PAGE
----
By Jana Winter, ,
Published December 23, 2015
The U.S. Department of Justice sued New York State and New York State Board of Elections on Tuesday after several counties missed deadlines intended to ensure military voters receive ballots in time for their votes to be counted in the November elections.
The complaint filed Tuesday evening charges the state and its board of elections with "failure to ensure that election officials in Niagara, Putnam, Westchester, Erie,Richmond, Bronx, New York, Kings, and Queens Counties transmitted absentee ballots by October 1," which was the second deadline missed by the counties, after the state had been given a waiver for missing its earlier deadline.
The legal action marks the most aggressive federal intervention yet amid an ongoing debate over how to enforce compliance with the 2009 Military and Overseas Voters Empowerment Act, known as the MOVE Act, which is intended to ensure that overseas ballots are sent, received and counted on time.
“Our laws guarantee that uniformed service members and other overseas citizens will have a meaningful opportunity to participate in the elections of our nation’s leaders,” said Thomas E. Perez, assistant attorney general for the Civil Rights Division. “This suit seeks both immediate and permanent relief to ensure that New York’s military and overseas voters, many of whom are members of our armed forces and their families serving our country around the world, can exercise their right to vote and have their votes counted in the upcoming federal elections.”
Douglas Kellner, co-chairman of the state board, told FoxNews.com earlier Tuesday that he expected an agreement to filed in conjunction with an official complaint outline how the violations would be corrected. But no agreement was filed.
The New York State Board of Elections certifies state ballots and holds a supervisory role over the individual county boards, but the individual counties are charged with getting their own ballots out.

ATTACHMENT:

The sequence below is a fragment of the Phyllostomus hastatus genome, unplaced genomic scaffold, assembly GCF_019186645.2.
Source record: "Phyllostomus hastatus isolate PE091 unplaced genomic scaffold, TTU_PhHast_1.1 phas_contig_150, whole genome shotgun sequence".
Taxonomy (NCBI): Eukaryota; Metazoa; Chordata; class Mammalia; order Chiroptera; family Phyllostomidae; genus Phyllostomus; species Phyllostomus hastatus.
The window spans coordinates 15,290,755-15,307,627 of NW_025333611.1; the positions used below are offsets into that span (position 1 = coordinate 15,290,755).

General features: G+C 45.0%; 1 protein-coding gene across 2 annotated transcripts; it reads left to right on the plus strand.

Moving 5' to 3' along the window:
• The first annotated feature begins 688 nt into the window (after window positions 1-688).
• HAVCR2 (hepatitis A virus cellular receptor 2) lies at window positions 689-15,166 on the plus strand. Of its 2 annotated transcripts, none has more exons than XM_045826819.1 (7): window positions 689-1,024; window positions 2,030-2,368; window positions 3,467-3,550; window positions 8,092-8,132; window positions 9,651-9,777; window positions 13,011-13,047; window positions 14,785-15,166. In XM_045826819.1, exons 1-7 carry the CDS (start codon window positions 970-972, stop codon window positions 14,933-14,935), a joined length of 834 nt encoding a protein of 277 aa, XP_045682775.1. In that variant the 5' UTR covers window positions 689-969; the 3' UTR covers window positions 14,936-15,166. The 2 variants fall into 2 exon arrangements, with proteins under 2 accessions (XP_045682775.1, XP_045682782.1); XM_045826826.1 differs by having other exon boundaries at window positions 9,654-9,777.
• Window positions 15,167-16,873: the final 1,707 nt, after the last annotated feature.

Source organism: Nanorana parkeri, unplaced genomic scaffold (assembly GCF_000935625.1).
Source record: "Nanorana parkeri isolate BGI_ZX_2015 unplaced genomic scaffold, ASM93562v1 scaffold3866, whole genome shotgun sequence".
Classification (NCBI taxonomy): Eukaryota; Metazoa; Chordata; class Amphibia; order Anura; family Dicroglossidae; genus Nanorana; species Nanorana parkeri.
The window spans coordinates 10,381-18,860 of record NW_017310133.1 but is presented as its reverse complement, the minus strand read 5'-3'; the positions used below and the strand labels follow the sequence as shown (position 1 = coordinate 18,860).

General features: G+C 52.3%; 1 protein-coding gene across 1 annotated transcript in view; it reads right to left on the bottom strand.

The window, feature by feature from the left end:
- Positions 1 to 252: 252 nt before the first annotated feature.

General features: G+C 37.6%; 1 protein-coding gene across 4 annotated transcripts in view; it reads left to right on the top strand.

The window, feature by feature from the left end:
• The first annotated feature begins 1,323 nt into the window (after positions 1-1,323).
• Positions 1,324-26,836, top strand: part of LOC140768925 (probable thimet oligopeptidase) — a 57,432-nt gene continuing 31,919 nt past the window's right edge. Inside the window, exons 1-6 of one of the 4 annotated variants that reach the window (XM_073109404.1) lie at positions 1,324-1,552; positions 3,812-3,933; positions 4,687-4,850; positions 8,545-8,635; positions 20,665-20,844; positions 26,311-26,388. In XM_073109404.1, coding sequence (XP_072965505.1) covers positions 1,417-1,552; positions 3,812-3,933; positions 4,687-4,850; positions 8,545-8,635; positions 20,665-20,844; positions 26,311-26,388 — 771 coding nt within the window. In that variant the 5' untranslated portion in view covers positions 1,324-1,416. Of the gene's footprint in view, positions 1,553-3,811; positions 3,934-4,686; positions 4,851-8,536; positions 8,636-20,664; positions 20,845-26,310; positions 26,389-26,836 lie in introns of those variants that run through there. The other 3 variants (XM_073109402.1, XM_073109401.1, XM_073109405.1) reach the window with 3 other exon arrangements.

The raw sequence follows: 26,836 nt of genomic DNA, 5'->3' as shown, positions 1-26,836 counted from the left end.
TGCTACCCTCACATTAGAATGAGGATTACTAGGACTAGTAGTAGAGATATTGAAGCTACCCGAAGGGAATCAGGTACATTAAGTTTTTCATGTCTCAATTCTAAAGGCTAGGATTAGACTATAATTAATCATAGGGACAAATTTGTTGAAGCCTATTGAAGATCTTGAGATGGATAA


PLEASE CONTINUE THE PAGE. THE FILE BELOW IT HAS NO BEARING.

On Sunday, FoxNews.com reported exclusively that the four New York counties and New York City had missed the deadline. The 2009 MOVE Act requires states to send out ballots to military and overseas voters 45 days prior to an election.
New York State had been granted a waiver to this provision by the Justice Department, giving the local boards an extra 15 days to get their ballots out — until Oct. 1. But that date came and went, and the ballots in the city and four counties remained unsent.
“The Department of Justice certainly wants remedial action — as do we — and a court order might be helpful in that it will give DOJ direct powers of contempt over five county boards that have been out of compliance,” Kellner said before the lawsuit was filed.
He said that the five elections boards were told of their legal and legislative obligations to get all absentee ballots out by Oct. 1, but they flouted the law.
“There is no excuse other than defiance,” Kellner said. “They were told what their obligations were, but they didn’t agree with it — and I understand why. It’s because New York’s general election ballot isn’t final yet. The last day for making substitutions is tomorrow.”
Under New York’s election schedule, ballots have until Oct. 12 to be finalized, meaning that the version of the ballot available by the state’s extended deadline was not the final accurate ballot.
“But the state board certified the ballot and reminded them they were still required to send out the ballots. They were required to use the form that was certified on that date," Kellner said. "Some of the local boards thought they knew better than state board of elections or Congress or legislature and did it their own way. ...
“They should drop everything and get these ballots on plane to Afghanistan immediately.”
On Monday, New York City Mayor Michael Bloomberg weighed in.
"I don’t know whether or not the Board of Elections has failed to send out absentee ballots to the military or anybody else, but if they have failed it really is reprehensible," Bloomberg told Fox News.
"We send our young men and women overseas to fight and to die for us, and we don’t care enough to make sure they get the right to exercise their franchise? That’s what they’re over there fighting for as much as anything else."
By Monday night, it remained unclear just which of the counties still had yet to mail their ballots.
David Kogelman, counsel to the New York Senate Election Committee, said the Senate Election Committee would be calling for oversight hearings into why the ballots didn’t all get out in time.
“They should’ve gone out, and the State Senate — we’re going to be looking into why they didn't get sent out on time,” Kogelman said. “I’m sure the ballots will be sent out at some point.”